|Chung Eui-yong, chief of the presidential national security office|
|U.S. Secretary of State Mike Pompeo|
|Choe Son-hui, North Korea's first vice foreign minister|
Pyongyang's First Vice Foreign Minister Choe Son-hui, who is de facto in charge of the North's overall diplomatic strategies, said the reclusive state was willing to resume nuclear talks with the U.S. sometime late this month.
"I want to believe the U.S. will come up with an alternative that can satisfy mutual interests between Pyongyang and Washington and that is based on a calculation method acceptable to us," Choe said in a statement. "If the U.S. considers using an outdated scenario, which has nothing to do with the new calculation method, the deal between Pyongyang and Washington will come to an end."
But only a few hours after the statement was released, the North on Tuesday morning engaged in yet another military provocation by firing two "unidentified projectiles" off its east coast.
The recent resumption of the North's provocative actions is viewed by many in line with the North's strategy to raise "its bar" ahead of the working-level nuclear talks with the United States.
In response, South Korea's presidential National Security Council (NSC) convened an emergency meeting presided by NSC chief Chung Eui-yong. "We express a strong sense of regret over the North's repeated firings of short-range projectiles since this May," Cheong Wa Dae said in a statement.
It remains too early to predict the exact timing and site of the bilateral talks as North Korea has yet to share additional details and both sides are still known to be fine-tuning details over the upcoming meeting, according to officials.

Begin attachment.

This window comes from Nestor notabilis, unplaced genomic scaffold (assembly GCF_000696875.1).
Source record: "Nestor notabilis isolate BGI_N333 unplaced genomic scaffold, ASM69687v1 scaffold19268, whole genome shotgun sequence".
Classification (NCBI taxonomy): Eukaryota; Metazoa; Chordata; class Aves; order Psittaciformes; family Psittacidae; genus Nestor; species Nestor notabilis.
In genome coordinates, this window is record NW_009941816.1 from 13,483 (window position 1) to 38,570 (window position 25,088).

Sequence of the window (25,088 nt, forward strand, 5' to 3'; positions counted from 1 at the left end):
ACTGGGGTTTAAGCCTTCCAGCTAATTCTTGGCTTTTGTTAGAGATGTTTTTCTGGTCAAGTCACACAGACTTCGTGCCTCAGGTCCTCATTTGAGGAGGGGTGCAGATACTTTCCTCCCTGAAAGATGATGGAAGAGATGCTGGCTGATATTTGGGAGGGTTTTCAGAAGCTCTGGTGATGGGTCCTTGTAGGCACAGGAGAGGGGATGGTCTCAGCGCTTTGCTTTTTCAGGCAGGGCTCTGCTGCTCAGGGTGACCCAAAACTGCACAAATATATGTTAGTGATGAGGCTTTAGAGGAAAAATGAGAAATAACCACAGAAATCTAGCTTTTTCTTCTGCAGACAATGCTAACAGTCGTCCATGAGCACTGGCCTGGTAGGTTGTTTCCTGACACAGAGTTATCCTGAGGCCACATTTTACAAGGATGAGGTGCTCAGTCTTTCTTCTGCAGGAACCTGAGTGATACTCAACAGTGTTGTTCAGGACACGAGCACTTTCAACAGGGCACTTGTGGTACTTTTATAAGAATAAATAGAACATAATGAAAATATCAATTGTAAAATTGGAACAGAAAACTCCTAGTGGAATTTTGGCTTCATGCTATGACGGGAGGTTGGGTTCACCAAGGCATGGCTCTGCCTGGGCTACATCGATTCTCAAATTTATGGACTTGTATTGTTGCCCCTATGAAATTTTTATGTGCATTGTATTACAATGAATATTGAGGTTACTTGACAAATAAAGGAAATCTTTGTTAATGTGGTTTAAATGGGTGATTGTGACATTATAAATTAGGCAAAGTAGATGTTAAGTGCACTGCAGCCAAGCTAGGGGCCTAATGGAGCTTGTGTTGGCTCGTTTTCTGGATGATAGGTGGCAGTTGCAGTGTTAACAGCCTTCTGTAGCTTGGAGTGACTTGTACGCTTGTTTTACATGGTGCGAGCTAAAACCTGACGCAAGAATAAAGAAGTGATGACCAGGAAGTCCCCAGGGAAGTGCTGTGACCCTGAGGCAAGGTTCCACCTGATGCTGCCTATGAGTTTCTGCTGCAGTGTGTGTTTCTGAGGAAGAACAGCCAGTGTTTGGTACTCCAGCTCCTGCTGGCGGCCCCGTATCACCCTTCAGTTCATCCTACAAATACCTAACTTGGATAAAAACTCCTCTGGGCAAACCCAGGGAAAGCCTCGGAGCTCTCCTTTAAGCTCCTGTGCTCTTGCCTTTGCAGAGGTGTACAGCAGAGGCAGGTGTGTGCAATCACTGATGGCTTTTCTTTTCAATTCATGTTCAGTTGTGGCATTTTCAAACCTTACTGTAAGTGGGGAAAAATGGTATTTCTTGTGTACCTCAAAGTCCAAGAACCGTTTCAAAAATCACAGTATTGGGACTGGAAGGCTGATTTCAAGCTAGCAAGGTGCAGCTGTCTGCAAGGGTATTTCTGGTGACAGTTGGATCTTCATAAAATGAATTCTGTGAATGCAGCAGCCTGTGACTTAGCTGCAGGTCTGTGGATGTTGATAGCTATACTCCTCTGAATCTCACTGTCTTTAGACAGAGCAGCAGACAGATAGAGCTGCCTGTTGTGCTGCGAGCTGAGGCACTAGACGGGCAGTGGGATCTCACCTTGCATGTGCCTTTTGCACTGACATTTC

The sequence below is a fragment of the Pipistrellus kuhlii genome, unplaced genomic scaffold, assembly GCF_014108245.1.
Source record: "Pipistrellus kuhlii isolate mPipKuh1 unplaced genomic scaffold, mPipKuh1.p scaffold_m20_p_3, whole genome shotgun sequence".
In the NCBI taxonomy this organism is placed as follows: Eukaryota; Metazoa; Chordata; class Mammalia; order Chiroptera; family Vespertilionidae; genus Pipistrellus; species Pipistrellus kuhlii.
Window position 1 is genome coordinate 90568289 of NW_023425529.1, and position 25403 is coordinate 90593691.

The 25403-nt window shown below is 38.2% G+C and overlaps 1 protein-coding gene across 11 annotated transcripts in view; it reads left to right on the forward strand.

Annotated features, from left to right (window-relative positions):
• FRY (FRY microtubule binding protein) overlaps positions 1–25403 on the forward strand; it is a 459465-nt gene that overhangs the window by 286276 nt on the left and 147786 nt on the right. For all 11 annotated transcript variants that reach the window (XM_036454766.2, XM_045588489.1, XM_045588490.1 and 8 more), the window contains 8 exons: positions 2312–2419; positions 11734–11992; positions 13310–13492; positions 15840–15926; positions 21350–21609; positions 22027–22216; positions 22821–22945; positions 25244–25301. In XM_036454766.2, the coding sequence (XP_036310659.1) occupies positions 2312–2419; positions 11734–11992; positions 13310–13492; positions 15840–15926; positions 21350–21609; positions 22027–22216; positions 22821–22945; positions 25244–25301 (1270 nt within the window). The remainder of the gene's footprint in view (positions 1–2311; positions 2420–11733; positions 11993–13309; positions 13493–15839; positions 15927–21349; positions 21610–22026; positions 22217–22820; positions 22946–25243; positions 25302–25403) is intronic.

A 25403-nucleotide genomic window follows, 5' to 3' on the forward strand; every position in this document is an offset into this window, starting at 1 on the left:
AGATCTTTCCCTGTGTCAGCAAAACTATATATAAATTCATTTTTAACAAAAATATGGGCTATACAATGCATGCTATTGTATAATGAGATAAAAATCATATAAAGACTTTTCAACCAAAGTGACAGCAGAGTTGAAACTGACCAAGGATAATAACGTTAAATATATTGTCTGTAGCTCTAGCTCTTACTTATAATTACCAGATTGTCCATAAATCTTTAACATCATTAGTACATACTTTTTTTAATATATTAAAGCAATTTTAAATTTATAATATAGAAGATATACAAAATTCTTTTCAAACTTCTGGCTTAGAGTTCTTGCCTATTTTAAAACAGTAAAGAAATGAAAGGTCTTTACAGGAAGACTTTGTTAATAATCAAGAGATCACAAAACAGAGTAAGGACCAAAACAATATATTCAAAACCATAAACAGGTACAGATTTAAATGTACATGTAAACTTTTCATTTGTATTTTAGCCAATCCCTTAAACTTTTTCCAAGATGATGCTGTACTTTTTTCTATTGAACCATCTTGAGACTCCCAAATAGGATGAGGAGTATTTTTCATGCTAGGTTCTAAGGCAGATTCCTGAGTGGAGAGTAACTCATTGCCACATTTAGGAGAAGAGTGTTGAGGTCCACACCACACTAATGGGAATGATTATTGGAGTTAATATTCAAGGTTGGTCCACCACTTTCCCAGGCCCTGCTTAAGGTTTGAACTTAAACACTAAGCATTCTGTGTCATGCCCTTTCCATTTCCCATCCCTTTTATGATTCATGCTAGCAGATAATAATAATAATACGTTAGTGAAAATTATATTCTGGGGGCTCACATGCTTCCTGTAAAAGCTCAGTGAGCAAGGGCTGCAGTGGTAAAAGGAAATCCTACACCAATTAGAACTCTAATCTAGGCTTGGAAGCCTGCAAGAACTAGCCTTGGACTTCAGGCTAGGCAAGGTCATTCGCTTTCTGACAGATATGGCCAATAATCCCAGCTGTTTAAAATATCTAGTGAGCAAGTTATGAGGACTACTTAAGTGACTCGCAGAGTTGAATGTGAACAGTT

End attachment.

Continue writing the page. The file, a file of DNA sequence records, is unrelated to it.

But Washington, for its part, expressed optimism for the restart of denuclearization talks with Pyongyang.
"Well, I saw a statement was just put out having to do with North Korea, and that will be interesting," U.S. President Donald Trump told White House pool reporters, Tuesday morning (KST). "I always say having meetings is a good thing, not a bad thing."
South Korean government authorities remained careful in analyzing the motives behind the North's military provocations and the signal for resumption of Washington-Pyongyang nuclear diplomacy.
On Tuesday afternoon, Seoul's unification ministry said it would continue to keep a close watch on any movements from the North.
"Choe's statement and the launch of the projectiles came almost at the same time, so it is worth analyzing," a ministry official told reporters in a regular briefing. "But it is not appropriate for us to make any rash judgments over the North's intentions," the official said.
The ministry also raised hopes that the potential restart of the working-level nuclear talks between the U.S. and North Korea will help revive the dialogue momentum between the two Koreas. The inter-Korean talks lost momentum in the wake of the failure of the Hanoi summit last February.
Political parties expressed concerns over repeated missile tests from the North.
"Later this month, the U.S. and the North appear to sit on the dialogue table for the working-level nuclear talks, but South Korea is totally excluded from the discussion," main opposition Liberty Korea Party spokesperson Rep. Jun Hee-kyung said.